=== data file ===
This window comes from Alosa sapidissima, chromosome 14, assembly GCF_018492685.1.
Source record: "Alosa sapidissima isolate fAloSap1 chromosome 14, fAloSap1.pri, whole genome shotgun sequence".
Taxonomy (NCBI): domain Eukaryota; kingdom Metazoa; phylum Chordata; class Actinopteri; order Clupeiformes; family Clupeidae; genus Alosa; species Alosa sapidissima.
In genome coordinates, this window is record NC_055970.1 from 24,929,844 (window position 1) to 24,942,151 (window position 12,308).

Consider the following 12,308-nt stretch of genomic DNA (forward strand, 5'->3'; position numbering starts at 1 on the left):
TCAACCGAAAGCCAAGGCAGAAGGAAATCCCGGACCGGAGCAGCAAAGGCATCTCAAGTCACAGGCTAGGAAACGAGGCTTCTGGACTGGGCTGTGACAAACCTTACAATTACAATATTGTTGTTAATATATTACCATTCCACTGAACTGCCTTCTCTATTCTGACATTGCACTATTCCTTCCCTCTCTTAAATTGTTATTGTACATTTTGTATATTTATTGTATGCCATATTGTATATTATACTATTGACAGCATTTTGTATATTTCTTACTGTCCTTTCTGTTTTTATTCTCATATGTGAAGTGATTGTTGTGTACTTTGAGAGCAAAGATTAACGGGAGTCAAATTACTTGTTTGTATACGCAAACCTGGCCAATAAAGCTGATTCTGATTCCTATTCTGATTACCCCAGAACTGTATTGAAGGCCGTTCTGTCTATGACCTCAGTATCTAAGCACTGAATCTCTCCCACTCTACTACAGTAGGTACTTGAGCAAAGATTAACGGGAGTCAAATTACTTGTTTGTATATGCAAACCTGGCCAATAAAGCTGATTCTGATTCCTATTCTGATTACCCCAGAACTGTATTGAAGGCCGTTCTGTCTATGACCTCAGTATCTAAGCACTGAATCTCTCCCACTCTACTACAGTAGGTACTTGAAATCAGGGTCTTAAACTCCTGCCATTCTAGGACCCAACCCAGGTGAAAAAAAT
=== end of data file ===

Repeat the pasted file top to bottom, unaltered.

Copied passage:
This window comes from Alosa sapidissima, chromosome 14, assembly GCF_018492685.1.
Source record: "Alosa sapidissima isolate fAloSap1 chromosome 14, fAloSap1.pri, whole genome shotgun sequence".
Taxonomy (NCBI): domain Eukaryota; kingdom Metazoa; phylum Chordata; class Actinopteri; order Clupeiformes; family Clupeidae; genus Alosa; species Alosa sapidissima.
In genome coordinates, this window is record NC_055970.1 from 24,929,844 (window position 1) to 24,942,151 (window position 12,308).

Consider the following 12,308-nt stretch of genomic DNA (forward strand, 5'->3'; position numbering starts at 1 on the left):
TCAACCGAAAGCCAAGGCAGAAGGAAATCCCGGACCGGAGCAGCAAAGGCATCTCAAGTCACAGGCTAGGAAACGAGGCTTCTGGACTGGGCTGTGACAAACCTTACAATTACAATATTGTTGTTAATATATTACCATTCCACTGAACTGCCTTCTCTATTCTGACATTGCACTATTCCTTCCCTCTCTTAAATTGTTATTGTACATTTTGTATATTTATTGTATGCCATATTGTATATTATACTATTGACAGCATTTTGTATATTTCTTACTGTCCTTTCTGTTTTTATTCTCATATGTGAAGTGATTGTTGTGTACTTTGAGAGCAAAGATTAACGGGAGTCAAATTACTTGTTTGTATACGCAAACCTGGCCAATAAAGCTGATTCTGATTCCTATTCTGATTACCCCAGAACTGTATTGAAGGCCGTTCTGTCTATGACCTCAGTATCTAAGCACTGAATCTCTCCCACTCTACTACAGTAGGTACTTGAGCAAAGATTAACGGGAGTCAAATTACTTGTTTGTATATGCAAACCTGGCCAATAAAGCTGATTCTGATTCCTATTCTGATTACCCCAGAACTGTATTGAAGGCCGTTCTGTCTATGACCTCAGTATCTAAGCACTGAATCTCTCCCACTCTACTACAGTAGGTACTTGAAATCAGGGTCTTAAACTCCTGCCATTCTAGGACCCAACCCAGGTGAAAAAAAT